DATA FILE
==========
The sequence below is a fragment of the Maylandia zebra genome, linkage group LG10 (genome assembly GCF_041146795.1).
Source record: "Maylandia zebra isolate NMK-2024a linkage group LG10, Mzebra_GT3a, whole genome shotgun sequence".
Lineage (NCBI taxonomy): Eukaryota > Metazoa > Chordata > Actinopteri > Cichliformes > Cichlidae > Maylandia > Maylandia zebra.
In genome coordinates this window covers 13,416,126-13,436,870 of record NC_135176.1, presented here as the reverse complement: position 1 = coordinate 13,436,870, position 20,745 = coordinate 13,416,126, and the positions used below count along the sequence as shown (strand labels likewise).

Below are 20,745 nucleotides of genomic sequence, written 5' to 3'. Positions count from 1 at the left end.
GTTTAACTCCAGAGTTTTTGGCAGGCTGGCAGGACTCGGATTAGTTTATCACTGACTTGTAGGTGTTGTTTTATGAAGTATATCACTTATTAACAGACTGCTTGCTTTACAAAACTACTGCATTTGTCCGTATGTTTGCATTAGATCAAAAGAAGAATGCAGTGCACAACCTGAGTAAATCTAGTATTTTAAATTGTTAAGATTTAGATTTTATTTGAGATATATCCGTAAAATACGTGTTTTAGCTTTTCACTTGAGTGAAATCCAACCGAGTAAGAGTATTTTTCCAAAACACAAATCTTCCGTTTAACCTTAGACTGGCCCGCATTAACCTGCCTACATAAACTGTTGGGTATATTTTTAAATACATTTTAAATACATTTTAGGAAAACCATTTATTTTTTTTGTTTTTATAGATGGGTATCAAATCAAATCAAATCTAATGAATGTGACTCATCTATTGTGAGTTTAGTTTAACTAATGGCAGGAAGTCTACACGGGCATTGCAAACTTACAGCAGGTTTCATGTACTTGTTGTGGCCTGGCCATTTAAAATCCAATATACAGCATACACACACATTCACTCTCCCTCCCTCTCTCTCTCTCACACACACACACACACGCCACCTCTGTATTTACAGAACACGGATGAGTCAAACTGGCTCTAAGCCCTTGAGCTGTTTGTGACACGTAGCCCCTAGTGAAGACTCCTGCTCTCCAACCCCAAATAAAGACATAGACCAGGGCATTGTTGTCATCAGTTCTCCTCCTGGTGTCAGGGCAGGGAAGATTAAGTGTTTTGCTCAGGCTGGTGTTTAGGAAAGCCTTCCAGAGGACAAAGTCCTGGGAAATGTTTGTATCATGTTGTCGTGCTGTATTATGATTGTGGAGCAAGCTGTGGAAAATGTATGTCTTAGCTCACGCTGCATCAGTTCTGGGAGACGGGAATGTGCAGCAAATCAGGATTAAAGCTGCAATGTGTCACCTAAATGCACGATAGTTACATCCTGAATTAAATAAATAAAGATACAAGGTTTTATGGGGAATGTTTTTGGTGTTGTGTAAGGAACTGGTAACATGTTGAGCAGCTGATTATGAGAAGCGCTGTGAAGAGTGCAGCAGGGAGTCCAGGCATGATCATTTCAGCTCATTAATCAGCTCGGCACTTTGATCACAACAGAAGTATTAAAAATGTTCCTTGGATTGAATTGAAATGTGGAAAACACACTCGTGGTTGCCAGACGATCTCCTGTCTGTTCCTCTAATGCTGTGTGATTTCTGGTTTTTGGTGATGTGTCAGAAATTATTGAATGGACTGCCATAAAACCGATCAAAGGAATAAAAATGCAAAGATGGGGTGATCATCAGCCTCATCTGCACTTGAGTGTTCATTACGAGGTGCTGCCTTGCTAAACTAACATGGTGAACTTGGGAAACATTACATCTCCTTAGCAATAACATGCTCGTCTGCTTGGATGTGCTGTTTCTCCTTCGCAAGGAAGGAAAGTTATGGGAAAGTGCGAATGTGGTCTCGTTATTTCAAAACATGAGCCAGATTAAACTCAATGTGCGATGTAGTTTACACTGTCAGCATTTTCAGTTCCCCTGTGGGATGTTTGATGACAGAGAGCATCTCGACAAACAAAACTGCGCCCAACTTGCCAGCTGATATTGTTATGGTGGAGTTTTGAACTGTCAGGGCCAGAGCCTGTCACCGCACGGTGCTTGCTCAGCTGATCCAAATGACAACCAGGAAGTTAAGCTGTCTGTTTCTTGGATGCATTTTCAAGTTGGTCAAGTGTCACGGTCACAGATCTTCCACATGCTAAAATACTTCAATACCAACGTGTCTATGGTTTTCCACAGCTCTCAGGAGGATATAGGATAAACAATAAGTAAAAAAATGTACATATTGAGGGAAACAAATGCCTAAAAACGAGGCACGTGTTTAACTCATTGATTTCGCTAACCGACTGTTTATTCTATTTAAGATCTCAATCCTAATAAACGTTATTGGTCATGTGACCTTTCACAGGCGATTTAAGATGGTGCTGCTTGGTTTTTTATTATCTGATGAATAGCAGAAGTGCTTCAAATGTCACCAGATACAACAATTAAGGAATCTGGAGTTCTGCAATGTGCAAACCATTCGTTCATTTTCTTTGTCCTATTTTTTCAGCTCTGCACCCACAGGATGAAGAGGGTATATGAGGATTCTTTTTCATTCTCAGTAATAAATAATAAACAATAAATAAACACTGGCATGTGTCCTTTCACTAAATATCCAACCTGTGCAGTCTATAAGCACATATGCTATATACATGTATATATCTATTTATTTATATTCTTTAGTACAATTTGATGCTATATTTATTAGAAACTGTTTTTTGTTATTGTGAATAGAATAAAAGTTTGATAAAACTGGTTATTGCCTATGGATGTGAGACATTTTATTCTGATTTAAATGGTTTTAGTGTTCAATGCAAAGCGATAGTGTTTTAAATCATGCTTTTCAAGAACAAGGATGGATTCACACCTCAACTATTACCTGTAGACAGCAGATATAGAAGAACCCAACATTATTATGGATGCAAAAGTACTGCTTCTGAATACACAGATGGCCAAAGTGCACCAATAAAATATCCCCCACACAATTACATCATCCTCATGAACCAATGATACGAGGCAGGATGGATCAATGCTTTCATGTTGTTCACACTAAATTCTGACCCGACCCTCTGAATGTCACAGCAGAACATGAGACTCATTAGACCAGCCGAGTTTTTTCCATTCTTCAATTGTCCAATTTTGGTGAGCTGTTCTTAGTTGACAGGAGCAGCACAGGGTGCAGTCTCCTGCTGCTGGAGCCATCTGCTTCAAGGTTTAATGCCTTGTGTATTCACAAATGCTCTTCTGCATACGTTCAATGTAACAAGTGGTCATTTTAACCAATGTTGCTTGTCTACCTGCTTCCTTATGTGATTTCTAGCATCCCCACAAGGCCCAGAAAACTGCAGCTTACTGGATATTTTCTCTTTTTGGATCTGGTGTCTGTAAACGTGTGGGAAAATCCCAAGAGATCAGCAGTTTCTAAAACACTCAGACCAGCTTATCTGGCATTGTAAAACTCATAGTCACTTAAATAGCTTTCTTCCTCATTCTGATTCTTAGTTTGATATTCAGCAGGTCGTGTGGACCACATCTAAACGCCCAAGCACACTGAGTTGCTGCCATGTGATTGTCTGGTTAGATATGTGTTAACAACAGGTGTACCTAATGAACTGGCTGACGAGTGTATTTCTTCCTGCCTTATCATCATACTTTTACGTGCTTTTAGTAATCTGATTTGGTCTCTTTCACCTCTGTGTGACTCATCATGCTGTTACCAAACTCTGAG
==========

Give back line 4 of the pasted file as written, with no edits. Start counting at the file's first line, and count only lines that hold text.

In genome coordinates this window covers 13,416,126-13,436,870 of record NC_135176.1, presented here as the reverse complement: position 1 = coordinate 13,436,870, position 20,745 = coordinate 13,416,126, and the positions used below count along the sequence as shown (strand labels likewise).